Sapphire's Radeon RX 5500 XT Pulse follows the "Pulse" design theme set by previous models from the company. Two large 100 mm fans provide cooling. The metal backplate explores the "Pulse" theme even further with a waveform resembling a heartbeat line.
Dimensions of the card are 23 cm x 12.5 cm.
Installation requires two slots in your system.
Display connectivity options include three DisplayPort 1.4a outputs and one HDMI 2.0b.
The board uses one 8-pin power connector. This input configuration is specified for up to 225 watts of power draw.
AMD's Navi generation of GPUs no longer supports CrossFire. DirectX 12 does include its own set of multi-GPU capabilities, but the implementation requires game developers to put serious development time into a feature only a tiny fraction of their customers might ever use.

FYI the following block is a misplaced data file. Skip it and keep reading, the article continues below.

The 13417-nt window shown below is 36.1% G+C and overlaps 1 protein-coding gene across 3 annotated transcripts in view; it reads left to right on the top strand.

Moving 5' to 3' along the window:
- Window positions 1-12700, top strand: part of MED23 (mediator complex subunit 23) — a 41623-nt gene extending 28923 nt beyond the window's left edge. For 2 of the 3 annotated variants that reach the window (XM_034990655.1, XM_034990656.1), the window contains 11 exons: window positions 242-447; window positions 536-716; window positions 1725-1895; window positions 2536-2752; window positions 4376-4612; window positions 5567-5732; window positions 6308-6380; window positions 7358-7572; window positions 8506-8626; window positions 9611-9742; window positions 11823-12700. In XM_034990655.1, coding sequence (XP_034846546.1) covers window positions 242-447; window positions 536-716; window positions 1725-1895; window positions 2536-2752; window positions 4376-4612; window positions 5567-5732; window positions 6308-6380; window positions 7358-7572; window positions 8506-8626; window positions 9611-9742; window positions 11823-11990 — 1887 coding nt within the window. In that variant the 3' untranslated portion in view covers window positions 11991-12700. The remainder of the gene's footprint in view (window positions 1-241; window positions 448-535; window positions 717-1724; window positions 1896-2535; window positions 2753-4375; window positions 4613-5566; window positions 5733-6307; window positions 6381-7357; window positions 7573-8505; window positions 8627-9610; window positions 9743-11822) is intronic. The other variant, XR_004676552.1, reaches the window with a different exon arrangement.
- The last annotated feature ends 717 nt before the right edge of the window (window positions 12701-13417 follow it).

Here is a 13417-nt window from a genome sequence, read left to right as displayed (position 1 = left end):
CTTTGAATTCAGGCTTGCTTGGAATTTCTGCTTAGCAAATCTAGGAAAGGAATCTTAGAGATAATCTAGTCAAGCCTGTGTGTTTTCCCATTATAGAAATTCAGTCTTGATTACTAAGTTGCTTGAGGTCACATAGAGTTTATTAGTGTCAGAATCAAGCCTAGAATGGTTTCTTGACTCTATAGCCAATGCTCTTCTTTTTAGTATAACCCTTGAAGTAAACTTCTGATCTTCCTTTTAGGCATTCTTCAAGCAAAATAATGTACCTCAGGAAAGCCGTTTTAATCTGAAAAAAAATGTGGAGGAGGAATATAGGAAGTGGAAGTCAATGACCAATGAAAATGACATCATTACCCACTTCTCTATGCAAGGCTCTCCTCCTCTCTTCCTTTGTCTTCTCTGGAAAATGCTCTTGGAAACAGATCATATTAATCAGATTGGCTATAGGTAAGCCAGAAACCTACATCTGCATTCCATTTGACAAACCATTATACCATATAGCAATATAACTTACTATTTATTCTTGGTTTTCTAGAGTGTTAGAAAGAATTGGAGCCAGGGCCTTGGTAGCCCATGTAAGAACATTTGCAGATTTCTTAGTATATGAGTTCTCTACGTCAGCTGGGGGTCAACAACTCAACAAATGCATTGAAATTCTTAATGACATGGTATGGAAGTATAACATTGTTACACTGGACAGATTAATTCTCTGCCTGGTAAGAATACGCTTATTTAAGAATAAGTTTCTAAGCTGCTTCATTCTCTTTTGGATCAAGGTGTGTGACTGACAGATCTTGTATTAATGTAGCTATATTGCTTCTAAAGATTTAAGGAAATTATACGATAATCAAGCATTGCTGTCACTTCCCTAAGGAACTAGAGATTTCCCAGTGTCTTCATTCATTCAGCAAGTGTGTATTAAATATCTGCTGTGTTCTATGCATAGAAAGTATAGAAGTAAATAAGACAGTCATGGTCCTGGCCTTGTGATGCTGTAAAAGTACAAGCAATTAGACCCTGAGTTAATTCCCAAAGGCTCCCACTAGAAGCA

In this area, you'll also find a dual-BIOS switch, with the default setting being "Boost" and the other BIOS "Silent." It runs the fans at slightly reduced speed, but the differences are small, as we'll find out later during testing. It would have been nice had Sapphire printed some labels on to the PCB to make it easier to figure out which switch position you want.
Sapphire's cooler looks well-engineered; it uses three heatpipes. The cooler's base provides cooling for the memory chips and VRM circuitry. In its center, a copper core soaks up heat from the GPU.
The backplate is made from metal and protects the card against damage during installation and handling.
High-resolution PCB PicturesThese pictures are for the convenience of volt modders and people who would like to see all the finer details on the PCB. Feel free to link back to us and use these in your articles or forum posts.
High-res versions are also available (front, back).